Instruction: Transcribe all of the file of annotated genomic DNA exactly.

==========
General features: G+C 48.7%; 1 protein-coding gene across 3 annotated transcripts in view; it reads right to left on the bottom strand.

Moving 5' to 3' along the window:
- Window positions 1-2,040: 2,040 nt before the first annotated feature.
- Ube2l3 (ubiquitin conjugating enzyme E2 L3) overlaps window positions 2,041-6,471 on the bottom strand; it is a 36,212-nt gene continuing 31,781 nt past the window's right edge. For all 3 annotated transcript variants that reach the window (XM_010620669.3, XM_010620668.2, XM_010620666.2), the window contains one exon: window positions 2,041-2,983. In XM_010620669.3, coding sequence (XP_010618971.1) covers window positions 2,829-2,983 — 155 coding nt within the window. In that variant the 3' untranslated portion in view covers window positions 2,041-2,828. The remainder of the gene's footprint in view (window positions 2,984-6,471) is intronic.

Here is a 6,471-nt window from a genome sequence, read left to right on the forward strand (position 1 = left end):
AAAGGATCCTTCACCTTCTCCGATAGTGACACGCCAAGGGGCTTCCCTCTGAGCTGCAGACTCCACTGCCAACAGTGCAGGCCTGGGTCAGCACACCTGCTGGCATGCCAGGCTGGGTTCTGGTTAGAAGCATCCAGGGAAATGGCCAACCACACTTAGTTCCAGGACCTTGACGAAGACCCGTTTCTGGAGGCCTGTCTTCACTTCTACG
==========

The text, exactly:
General features: G+C 48.7%; 1 protein-coding gene across 3 annotated transcripts in view; it reads right to left on the bottom strand.

Moving 5' to 3' along the window:
- Window positions 1-2,040: 2,040 nt before the first annotated feature.
- Ube2l3 (ubiquitin conjugating enzyme E2 L3) overlaps window positions 2,041-6,471 on the bottom strand; it is a 36,212-nt gene continuing 31,781 nt past the window's right edge. For all 3 annotated transcript variants that reach the window (XM_010620669.3, XM_010620668.2, XM_010620666.2), the window contains one exon: window positions 2,041-2,983. In XM_010620669.3, coding sequence (XP_010618971.1) covers window positions 2,829-2,983 — 155 coding nt within the window. In that variant the 3' untranslated portion in view covers window positions 2,041-2,828. The remainder of the gene's footprint in view (window positions 2,984-6,471) is intronic.

Here is a 6,471-nt window from a genome sequence, read left to right on the forward strand (position 1 = left end):
AAAGGATCCTTCACCTTCTCCGATAGTGACACGCCAAGGGGCTTCCCTCTGAGCTGCAGACTCCACTGCCAACAGTGCAGGCCTGGGTCAGCACACCTGCTGGCATGCCAGGCTGGGTTCTGGTTAGAAGCATCCAGGGAAATGGCCAACCACACTTAGTTCCAGGACCTTGACGAAGACCCGTTTCTGGAGGCCTGTCTTCACTTCTACG